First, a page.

MTA Press Releases

Press Release
July 23, 2015
MTA Chairman Suggests Resolution For Capital Program Funding
Commits To Reducing Costs Of Program With New Efficiencies

Metropolitan Transportation Authority (MTA) Chairman and CEO Thomas F. Prendergast today sent the following letter to New York State Budget Director Mary Beth Labate and New York City First Deputy Mayor Anthony Shorris:

Dear Director Labate and First Deputy Mayor Shorris:

I am in receipt of Mary Beth’s letter dated July 20, 2015 suggesting a reevaluation of MTA Capital Program costs that would include greater use of design-build contracting, commitments of additional funding sources and adjustments of spending rates. I am also in receipt of Tony’s letter dated July 21, 2015 urging a resolution to the 2015-19 MTA Capital Program and offering the City’s financial assistance. I have discussed these issues with the MTA Board and have the following suggestions.

The MTA will incorporate the State’s suggestions to use alternative delivery methods such as design-build and public-private partnerships, streamlined procurement processes and a negotiated procurement process in non-traditional areas. Our preliminary review suggests we can reduce the cost of the Capital Program by roughly 6% to 8% by adopting these State suggestions. That would reduce the Capital Program Review Board (CPRB) component of the Capital Program from $29 billion to $26.8 billion. We can also work with the State on the timing of spending, given the current pace of capital spending as pointed out by Mary Beth, and we understand the State is continuing its review.

Governor Cuomo has made it clear that he believes we must solve this problem without raising fares beyond the scheduled increases. The MTA has taken this challenge seriously. Of the CPRB capital budget of $26.8 billion, the MTA can cover approximately $17 billion from its currently available resources (principally Federal aid, previously committed State and New York City aid, and MTA cash and bonding capacity). This includes $2.4 billion of funding in our new Financial Plan thanks to unanticipated revenues, aggressive cost-cutting and more efficient operations. This leaves an approximately $9.8 billion gap which must be filled by State and City funds.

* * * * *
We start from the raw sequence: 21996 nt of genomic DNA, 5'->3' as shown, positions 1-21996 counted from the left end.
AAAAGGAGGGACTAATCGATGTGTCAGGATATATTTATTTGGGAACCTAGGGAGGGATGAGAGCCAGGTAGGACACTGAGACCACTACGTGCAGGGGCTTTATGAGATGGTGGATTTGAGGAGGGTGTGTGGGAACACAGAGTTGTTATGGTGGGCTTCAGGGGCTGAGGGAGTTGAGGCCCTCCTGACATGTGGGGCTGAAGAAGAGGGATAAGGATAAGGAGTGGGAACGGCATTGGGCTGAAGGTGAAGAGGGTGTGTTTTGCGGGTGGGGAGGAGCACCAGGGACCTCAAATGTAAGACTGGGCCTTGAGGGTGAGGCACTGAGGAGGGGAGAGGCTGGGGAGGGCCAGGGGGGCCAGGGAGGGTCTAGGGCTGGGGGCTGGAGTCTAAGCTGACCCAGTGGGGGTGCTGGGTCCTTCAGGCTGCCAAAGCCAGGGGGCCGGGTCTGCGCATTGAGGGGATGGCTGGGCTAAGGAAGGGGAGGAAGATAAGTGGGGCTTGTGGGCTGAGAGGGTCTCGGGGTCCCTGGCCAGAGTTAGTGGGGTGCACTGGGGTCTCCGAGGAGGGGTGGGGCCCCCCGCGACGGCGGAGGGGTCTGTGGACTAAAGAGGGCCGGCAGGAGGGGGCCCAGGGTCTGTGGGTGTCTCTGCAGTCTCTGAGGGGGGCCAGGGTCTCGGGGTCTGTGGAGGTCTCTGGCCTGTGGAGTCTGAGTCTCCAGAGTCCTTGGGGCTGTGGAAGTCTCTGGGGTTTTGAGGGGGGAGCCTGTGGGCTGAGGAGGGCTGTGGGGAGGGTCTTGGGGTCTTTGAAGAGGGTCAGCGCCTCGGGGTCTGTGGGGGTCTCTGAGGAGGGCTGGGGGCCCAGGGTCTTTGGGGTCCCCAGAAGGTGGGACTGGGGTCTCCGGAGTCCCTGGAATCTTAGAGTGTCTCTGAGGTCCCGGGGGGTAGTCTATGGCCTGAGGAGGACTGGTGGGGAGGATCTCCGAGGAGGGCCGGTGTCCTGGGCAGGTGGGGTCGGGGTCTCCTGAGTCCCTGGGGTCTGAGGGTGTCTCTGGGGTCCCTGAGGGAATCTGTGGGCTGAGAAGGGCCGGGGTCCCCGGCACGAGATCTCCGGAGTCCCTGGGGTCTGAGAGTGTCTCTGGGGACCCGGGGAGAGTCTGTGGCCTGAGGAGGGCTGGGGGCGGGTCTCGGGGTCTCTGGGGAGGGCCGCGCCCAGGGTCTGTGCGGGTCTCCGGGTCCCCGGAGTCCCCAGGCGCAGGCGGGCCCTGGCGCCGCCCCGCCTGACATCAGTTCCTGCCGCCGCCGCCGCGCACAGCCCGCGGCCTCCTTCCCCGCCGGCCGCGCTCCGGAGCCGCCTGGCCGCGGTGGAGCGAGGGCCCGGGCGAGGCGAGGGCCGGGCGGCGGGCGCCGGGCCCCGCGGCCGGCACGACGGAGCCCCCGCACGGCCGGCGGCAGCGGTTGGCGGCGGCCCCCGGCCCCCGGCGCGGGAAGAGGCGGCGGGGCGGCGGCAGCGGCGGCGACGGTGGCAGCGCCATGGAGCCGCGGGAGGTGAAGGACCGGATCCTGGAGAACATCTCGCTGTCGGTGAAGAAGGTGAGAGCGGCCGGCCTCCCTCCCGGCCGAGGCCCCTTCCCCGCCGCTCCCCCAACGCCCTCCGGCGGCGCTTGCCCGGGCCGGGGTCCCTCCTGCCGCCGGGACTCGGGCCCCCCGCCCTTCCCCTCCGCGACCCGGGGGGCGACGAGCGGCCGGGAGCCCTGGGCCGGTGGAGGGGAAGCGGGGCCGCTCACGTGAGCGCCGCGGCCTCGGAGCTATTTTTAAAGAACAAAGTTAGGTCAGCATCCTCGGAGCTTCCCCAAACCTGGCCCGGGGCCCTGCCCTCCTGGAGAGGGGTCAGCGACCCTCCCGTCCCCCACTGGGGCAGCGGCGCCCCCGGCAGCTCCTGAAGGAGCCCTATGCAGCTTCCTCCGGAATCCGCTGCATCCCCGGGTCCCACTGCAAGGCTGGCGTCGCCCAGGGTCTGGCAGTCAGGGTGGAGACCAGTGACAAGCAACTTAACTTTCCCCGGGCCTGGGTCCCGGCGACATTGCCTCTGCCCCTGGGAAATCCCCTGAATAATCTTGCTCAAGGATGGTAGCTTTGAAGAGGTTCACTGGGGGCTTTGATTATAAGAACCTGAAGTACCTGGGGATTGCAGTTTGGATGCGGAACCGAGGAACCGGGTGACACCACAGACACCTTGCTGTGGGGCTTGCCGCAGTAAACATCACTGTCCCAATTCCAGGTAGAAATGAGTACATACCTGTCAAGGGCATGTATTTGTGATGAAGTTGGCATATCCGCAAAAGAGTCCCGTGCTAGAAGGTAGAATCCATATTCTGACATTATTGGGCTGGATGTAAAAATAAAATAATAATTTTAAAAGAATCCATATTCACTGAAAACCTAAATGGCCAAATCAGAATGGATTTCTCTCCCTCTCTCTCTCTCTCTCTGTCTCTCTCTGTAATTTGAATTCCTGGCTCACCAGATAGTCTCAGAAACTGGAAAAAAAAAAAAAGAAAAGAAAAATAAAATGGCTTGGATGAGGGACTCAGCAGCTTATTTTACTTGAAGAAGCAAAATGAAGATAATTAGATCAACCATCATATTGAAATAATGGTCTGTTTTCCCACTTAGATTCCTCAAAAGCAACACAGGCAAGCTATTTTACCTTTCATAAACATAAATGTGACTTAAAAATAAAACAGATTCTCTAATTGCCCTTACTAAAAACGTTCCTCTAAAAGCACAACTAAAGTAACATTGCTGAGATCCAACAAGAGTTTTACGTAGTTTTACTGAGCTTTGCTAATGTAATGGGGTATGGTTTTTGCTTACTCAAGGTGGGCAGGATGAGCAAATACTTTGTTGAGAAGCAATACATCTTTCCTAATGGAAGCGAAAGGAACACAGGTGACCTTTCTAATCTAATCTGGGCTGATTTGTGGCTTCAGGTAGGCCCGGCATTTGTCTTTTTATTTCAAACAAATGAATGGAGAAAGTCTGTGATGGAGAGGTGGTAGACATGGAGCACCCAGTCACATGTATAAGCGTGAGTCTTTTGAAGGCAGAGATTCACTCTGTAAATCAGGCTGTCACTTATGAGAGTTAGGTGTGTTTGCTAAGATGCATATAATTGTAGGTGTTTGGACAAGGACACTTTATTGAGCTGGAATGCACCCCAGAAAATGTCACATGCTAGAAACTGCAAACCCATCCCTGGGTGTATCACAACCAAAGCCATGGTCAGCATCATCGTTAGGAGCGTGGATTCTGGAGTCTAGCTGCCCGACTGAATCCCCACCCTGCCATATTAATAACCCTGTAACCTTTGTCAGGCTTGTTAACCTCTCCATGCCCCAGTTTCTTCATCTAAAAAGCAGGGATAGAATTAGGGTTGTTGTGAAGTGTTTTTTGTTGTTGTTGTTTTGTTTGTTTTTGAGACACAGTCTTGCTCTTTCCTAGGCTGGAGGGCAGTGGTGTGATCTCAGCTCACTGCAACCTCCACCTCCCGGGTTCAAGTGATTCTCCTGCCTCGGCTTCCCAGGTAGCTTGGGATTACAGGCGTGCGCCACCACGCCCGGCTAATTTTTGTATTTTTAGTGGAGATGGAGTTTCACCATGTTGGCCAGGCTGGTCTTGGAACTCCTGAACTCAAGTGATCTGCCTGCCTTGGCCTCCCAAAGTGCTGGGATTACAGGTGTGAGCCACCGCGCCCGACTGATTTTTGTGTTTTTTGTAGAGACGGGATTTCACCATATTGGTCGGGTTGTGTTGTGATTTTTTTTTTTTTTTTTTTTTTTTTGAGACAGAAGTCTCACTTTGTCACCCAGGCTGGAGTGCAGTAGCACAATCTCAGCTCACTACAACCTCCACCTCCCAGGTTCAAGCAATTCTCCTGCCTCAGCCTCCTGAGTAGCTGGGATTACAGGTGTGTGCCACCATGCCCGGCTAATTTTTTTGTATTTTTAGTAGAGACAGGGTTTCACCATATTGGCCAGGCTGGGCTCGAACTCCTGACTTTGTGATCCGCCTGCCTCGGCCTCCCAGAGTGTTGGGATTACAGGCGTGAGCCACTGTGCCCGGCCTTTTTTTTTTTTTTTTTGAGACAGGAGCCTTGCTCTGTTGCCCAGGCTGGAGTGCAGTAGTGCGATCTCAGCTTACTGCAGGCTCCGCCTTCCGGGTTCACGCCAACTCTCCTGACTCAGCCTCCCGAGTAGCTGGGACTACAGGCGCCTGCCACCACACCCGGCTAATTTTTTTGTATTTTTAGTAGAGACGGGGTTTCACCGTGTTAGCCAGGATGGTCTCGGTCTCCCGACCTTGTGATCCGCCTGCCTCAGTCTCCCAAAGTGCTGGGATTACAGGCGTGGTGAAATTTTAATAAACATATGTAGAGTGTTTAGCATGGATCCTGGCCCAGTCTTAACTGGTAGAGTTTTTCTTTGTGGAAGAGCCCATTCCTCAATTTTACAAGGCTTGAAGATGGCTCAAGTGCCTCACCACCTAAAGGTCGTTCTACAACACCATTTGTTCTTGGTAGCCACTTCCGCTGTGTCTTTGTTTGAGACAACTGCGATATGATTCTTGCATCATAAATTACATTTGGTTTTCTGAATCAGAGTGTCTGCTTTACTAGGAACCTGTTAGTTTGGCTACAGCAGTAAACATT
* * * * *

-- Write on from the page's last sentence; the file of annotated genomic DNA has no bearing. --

City funding of the MTA’s operating and capital finance needs has been seriously deficient for many years despite the fact that more than 90 percent of the MTA’s daily customers are on MTA New York City Transit (NYCT) subway and bus services, and 80 percent of the MTA’s physical infrastructure is in New York City. The lower City funding was due to the fact that for years New York City was in dire financial condition. However, over the past decade the City’s finances have greatly improved and today the City has greater revenue surpluses than the State.

With that in mind, we suggest the City fund an additional $200 million per year for five years (supplementing the City’s base contribution of $657 million over that period) as well as the non-Federal share of $1.5 billion to begin building the next phase of the Second Avenue Subway. Should the City offer this assistance, the remaining $7.3 billion gap would need to be covered by State resources (supplementing the State's $1 billion base contribution). Therefore the City would contribute a total of $3.2 billion. The State, in turn, would contribute a total of $8.3 billion. We believe this split is more than equitable to the City, particularly given that $22 billion of the $26.8 billion Capital Program is for projects in New York City.

Everyone agrees the Capital Program is vital to the future of the City and the State. We know that the Governor is anxious to resolve this matter. Our revisions to the plan will maximize its efficiency, and we believe they form a more than reasonable request. The MTA respectfully awaits your response.


Thomas F. Prendergast